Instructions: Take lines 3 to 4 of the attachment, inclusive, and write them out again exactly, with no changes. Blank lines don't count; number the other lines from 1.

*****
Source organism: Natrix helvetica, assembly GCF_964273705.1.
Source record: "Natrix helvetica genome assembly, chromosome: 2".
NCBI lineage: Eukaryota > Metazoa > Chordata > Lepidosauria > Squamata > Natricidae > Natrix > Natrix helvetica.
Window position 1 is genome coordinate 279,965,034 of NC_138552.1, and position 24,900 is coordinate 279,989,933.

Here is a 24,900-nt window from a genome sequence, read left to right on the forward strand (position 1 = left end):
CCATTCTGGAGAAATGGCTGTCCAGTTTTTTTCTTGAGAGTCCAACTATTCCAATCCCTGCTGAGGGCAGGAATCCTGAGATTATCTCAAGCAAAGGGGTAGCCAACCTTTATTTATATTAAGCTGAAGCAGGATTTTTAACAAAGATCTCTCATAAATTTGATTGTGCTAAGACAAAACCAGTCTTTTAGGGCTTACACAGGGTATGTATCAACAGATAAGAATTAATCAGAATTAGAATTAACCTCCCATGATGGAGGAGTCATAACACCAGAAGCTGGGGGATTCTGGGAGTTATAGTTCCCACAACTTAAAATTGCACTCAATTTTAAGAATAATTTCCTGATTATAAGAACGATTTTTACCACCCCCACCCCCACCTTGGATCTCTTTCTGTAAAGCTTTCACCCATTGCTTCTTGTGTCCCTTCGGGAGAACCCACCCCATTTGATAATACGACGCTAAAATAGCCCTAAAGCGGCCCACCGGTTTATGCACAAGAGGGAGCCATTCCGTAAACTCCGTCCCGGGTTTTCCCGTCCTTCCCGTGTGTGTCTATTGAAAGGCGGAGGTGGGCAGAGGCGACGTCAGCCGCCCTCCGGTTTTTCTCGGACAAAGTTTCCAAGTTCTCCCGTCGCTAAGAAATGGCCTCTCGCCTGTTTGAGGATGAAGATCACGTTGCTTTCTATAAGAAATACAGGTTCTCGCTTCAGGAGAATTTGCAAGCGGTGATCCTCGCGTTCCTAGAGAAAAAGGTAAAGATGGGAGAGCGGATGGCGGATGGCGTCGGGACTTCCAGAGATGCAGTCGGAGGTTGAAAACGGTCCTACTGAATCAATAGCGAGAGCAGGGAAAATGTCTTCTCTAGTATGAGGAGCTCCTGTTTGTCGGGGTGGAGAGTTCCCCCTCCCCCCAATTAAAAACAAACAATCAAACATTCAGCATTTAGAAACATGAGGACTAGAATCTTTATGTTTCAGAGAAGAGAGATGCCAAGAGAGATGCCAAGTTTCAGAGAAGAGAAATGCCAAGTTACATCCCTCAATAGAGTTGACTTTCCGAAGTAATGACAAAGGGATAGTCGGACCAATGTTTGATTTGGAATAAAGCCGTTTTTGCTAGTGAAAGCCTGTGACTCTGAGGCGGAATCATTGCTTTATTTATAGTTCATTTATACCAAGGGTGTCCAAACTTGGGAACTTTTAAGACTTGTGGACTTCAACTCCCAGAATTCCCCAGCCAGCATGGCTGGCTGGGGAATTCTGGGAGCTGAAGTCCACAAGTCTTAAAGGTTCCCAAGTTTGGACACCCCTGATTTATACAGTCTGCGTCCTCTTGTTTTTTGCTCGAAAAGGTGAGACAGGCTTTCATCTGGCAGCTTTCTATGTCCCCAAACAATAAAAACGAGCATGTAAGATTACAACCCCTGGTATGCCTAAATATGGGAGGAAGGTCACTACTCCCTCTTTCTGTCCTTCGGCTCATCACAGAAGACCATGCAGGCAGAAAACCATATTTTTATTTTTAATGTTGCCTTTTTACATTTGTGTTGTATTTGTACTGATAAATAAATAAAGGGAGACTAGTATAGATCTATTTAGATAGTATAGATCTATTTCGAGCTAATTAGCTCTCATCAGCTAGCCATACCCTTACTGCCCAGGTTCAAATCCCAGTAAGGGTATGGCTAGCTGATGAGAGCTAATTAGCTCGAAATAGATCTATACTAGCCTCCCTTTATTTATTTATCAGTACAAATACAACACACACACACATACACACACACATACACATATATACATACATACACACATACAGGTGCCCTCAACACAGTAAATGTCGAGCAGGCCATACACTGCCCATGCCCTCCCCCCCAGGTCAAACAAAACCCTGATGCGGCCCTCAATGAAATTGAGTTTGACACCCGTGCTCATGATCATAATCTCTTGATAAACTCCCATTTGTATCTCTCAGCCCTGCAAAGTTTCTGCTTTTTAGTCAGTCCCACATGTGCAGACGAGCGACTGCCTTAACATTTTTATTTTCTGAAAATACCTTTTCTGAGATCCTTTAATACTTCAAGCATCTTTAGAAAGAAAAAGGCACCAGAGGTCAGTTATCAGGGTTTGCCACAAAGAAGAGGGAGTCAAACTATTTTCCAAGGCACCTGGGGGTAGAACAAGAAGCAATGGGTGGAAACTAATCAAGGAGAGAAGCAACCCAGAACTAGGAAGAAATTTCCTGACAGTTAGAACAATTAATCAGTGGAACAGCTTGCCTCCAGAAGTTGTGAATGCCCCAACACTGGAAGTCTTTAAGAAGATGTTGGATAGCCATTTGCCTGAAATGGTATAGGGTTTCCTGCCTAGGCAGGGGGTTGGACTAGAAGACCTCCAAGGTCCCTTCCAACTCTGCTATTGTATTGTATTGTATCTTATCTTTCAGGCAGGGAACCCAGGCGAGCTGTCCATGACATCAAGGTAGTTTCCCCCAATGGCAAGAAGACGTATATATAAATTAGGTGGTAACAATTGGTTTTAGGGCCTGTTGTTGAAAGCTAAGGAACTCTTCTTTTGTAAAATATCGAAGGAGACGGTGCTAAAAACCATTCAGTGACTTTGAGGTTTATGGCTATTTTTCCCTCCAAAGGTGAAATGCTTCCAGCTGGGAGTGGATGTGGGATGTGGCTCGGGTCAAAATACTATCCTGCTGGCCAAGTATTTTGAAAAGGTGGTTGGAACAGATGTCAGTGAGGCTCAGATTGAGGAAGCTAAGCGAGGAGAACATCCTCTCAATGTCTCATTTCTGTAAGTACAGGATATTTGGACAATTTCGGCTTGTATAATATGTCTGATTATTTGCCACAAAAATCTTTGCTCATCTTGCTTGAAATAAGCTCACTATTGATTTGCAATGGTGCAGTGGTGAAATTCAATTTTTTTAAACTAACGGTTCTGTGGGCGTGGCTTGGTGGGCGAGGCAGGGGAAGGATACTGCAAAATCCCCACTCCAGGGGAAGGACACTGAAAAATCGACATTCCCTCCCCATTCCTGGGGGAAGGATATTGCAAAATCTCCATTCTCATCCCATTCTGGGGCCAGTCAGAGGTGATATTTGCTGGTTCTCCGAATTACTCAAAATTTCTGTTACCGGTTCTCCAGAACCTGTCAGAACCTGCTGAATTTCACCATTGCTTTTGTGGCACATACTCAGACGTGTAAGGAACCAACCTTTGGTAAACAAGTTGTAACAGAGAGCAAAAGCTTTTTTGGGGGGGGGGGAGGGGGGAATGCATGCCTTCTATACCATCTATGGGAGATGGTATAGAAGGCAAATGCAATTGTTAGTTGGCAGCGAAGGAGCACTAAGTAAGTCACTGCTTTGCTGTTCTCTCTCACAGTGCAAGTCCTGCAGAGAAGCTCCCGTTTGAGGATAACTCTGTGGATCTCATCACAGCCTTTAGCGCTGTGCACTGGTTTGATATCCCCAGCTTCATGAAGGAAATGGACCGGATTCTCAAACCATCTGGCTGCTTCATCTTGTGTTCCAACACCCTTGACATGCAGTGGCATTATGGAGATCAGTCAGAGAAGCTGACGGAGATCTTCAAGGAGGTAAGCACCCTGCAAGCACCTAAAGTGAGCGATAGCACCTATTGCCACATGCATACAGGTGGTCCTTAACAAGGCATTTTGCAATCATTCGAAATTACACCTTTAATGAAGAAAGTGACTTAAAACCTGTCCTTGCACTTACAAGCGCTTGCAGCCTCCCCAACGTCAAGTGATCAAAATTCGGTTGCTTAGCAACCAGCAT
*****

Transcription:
NCBI lineage: Eukaryota > Metazoa > Chordata > Lepidosauria > Squamata > Natricidae > Natrix > Natrix helvetica.
Window position 1 is genome coordinate 279,965,034 of NC_138552.1, and position 24,900 is coordinate 279,989,933.